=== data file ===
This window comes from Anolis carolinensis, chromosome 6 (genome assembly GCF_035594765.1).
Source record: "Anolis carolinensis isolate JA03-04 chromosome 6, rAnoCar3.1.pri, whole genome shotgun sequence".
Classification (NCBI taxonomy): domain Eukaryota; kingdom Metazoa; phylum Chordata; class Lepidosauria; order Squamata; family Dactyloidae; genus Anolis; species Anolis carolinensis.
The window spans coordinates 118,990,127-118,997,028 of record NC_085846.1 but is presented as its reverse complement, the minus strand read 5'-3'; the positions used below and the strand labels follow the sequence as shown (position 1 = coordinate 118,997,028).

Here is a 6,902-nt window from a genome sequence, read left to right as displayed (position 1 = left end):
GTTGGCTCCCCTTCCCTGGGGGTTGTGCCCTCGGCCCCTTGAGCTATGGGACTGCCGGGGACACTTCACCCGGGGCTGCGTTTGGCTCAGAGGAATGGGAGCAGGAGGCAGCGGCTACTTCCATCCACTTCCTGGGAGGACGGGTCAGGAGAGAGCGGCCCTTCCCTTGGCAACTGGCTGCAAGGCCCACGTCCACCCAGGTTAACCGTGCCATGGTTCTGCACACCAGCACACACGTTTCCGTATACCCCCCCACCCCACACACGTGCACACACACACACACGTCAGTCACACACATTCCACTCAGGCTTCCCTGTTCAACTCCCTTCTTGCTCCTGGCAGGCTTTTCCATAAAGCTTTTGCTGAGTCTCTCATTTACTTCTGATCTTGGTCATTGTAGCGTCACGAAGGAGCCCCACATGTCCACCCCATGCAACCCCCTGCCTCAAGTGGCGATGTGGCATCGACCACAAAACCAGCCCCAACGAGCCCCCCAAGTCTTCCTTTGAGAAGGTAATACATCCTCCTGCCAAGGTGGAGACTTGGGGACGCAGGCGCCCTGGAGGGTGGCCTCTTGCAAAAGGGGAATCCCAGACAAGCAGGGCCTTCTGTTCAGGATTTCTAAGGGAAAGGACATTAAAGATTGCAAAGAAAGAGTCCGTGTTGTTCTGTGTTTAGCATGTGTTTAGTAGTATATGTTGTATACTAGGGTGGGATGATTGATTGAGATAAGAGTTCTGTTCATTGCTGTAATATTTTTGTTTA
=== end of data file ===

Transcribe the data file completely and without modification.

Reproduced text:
This window comes from Anolis carolinensis, chromosome 6 (genome assembly GCF_035594765.1).
Source record: "Anolis carolinensis isolate JA03-04 chromosome 6, rAnoCar3.1.pri, whole genome shotgun sequence".
Classification (NCBI taxonomy): domain Eukaryota; kingdom Metazoa; phylum Chordata; class Lepidosauria; order Squamata; family Dactyloidae; genus Anolis; species Anolis carolinensis.
The window spans coordinates 118,990,127-118,997,028 of record NC_085846.1 but is presented as its reverse complement, the minus strand read 5'-3'; the positions used below and the strand labels follow the sequence as shown (position 1 = coordinate 118,997,028).

Here is a 6,902-nt window from a genome sequence, read left to right as displayed (position 1 = left end):
GTTGGCTCCCCTTCCCTGGGGGTTGTGCCCTCGGCCCCTTGAGCTATGGGACTGCCGGGGACACTTCACCCGGGGCTGCGTTTGGCTCAGAGGAATGGGAGCAGGAGGCAGCGGCTACTTCCATCCACTTCCTGGGAGGACGGGTCAGGAGAGAGCGGCCCTTCCCTTGGCAACTGGCTGCAAGGCCCACGTCCACCCAGGTTAACCGTGCCATGGTTCTGCACACCAGCACACACGTTTCCGTATACCCCCCCACCCCACACACGTGCACACACACACACACGTCAGTCACACACATTCCACTCAGGCTTCCCTGTTCAACTCCCTTCTTGCTCCTGGCAGGCTTTTCCATAAAGCTTTTGCTGAGTCTCTCATTTACTTCTGATCTTGGTCATTGTAGCGTCACGAAGGAGCCCCACATGTCCACCCCATGCAACCCCCTGCCTCAAGTGGCGATGTGGCATCGACCACAAAACCAGCCCCAACGAGCCCCCCAAGTCTTCCTTTGAGAAGGTAATACATCCTCCTGCCAAGGTGGAGACTTGGGGACGCAGGCGCCCTGGAGGGTGGCCTCTTGCAAAAGGGGAATCCCAGACAAGCAGGGCCTTCTGTTCAGGATTTCTAAGGGAAAGGACATTAAAGATTGCAAAGAAAGAGTCCGTGTTGTTCTGTGTTTAGCATGTGTTTAGTAGTATATGTTGTATACTAGGGTGGGATGATTGATTGAGATAAGAGTTCTGTTCATTGCTGTAATATTTTTGTTTA